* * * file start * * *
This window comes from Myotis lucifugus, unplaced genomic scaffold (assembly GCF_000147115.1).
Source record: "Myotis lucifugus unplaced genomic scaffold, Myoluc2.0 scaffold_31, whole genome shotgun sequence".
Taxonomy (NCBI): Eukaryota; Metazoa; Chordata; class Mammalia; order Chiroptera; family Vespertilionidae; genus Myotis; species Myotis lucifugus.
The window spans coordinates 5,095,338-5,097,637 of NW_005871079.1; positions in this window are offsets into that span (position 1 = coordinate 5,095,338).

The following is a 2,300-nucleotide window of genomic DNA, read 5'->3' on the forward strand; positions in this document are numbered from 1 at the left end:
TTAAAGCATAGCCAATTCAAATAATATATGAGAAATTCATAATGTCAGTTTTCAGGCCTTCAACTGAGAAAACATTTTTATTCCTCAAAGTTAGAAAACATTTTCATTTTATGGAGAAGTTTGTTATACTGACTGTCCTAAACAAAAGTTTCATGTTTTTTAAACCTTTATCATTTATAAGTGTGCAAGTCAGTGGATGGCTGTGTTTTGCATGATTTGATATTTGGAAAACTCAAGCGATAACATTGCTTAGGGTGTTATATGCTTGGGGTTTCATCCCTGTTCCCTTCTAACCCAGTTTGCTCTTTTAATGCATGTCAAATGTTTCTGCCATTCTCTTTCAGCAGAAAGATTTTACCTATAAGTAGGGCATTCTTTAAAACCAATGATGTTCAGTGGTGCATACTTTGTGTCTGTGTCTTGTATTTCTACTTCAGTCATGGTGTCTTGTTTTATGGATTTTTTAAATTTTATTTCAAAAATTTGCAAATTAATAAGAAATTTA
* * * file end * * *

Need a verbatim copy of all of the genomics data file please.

This window comes from Myotis lucifugus, unplaced genomic scaffold (assembly GCF_000147115.1).
Source record: "Myotis lucifugus unplaced genomic scaffold, Myoluc2.0 scaffold_31, whole genome shotgun sequence".
Taxonomy (NCBI): Eukaryota; Metazoa; Chordata; class Mammalia; order Chiroptera; family Vespertilionidae; genus Myotis; species Myotis lucifugus.
The window spans coordinates 5,095,338-5,097,637 of NW_005871079.1; positions in this window are offsets into that span (position 1 = coordinate 5,095,338).

The following is a 2,300-nucleotide window of genomic DNA, read 5'->3' on the forward strand; positions in this document are numbered from 1 at the left end:
TTAAAGCATAGCCAATTCAAATAATATATGAGAAATTCATAATGTCAGTTTTCAGGCCTTCAACTGAGAAAACATTTTTATTCCTCAAAGTTAGAAAACATTTTCATTTTATGGAGAAGTTTGTTATACTGACTGTCCTAAACAAAAGTTTCATGTTTTTTAAACCTTTATCATTTATAAGTGTGCAAGTCAGTGGATGGCTGTGTTTTGCATGATTTGATATTTGGAAAACTCAAGCGATAACATTGCTTAGGGTGTTATATGCTTGGGGTTTCATCCCTGTTCCCTTCTAACCCAGTTTGCTCTTTTAATGCATGTCAAATGTTTCTGCCATTCTCTTTCAGCAGAAAGATTTTACCTATAAGTAGGGCATTCTTTAAAACCAATGATGTTCAGTGGTGCATACTTTGTGTCTGTGTCTTGTATTTCTACTTCAGTCATGGTGTCTTGTTTTATGGATTTTTTAAATTTTATTTCAAAAATTTGCAAATTAATAAGAAATTTA